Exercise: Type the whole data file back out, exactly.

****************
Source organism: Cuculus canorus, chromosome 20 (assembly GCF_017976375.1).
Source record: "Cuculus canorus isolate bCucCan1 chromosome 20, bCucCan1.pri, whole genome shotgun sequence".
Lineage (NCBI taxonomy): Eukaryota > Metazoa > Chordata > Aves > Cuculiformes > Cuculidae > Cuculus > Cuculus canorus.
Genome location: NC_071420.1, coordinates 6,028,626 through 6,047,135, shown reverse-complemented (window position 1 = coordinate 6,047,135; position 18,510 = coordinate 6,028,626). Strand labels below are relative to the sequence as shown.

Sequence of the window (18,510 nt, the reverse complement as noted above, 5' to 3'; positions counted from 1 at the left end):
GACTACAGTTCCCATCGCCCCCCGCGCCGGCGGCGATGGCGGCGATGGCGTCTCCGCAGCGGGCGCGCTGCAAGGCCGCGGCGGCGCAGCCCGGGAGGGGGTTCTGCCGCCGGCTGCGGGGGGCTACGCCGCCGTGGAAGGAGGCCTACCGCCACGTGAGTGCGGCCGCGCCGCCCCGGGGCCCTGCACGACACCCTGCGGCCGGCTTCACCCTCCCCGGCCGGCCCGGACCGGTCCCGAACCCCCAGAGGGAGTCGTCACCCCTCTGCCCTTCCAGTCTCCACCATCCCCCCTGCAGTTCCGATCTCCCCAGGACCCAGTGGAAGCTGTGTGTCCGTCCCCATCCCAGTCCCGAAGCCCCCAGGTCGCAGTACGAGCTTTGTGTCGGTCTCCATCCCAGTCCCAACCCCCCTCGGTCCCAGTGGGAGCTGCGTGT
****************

Source organism: Cuculus canorus, chromosome 20 (assembly GCF_017976375.1).
Source record: "Cuculus canorus isolate bCucCan1 chromosome 20, bCucCan1.pri, whole genome shotgun sequence".
Lineage (NCBI taxonomy): Eukaryota > Metazoa > Chordata > Aves > Cuculiformes > Cuculidae > Cuculus > Cuculus canorus.
Genome location: NC_071420.1, coordinates 6,028,626 through 6,047,135, shown reverse-complemented (window position 1 = coordinate 6,047,135; position 18,510 = coordinate 6,028,626). Strand labels below are relative to the sequence as shown.

Sequence of the window (18,510 nt, the reverse complement as noted above, 5' to 3'; positions counted from 1 at the left end):
GACTACAGTTCCCATCGCCCCCCGCGCCGGCGGCGATGGCGGCGATGGCGTCTCCGCAGCGGGCGCGCTGCAAGGCCGCGGCGGCGCAGCCCGGGAGGGGGTTCTGCCGCCGGCTGCGGGGGGCTACGCCGCCGTGGAAGGAGGCCTACCGCCACGTGAGTGCGGCCGCGCCGCCCCGGGGCCCTGCACGACACCCTGCGGCCGGCTTCACCCTCCCCGGCCGGCCCGGACCGGTCCCGAACCCCCAGAGGGAGTCGTCACCCCTCTGCCCTTCCAGTCTCCACCATCCCCCCTGCAGTTCCGATCTCCCCAGGACCCAGTGGAAGCTGTGTGTCCGTCCCCATCCCAGTCCCGAAGCCCCCAGGTCGCAGTACGAGCTTTGTGTCGGTCTCCATCCCAGTCCCAACCCCCCTCGGTCCCAGTGGGAGCTGCGTGT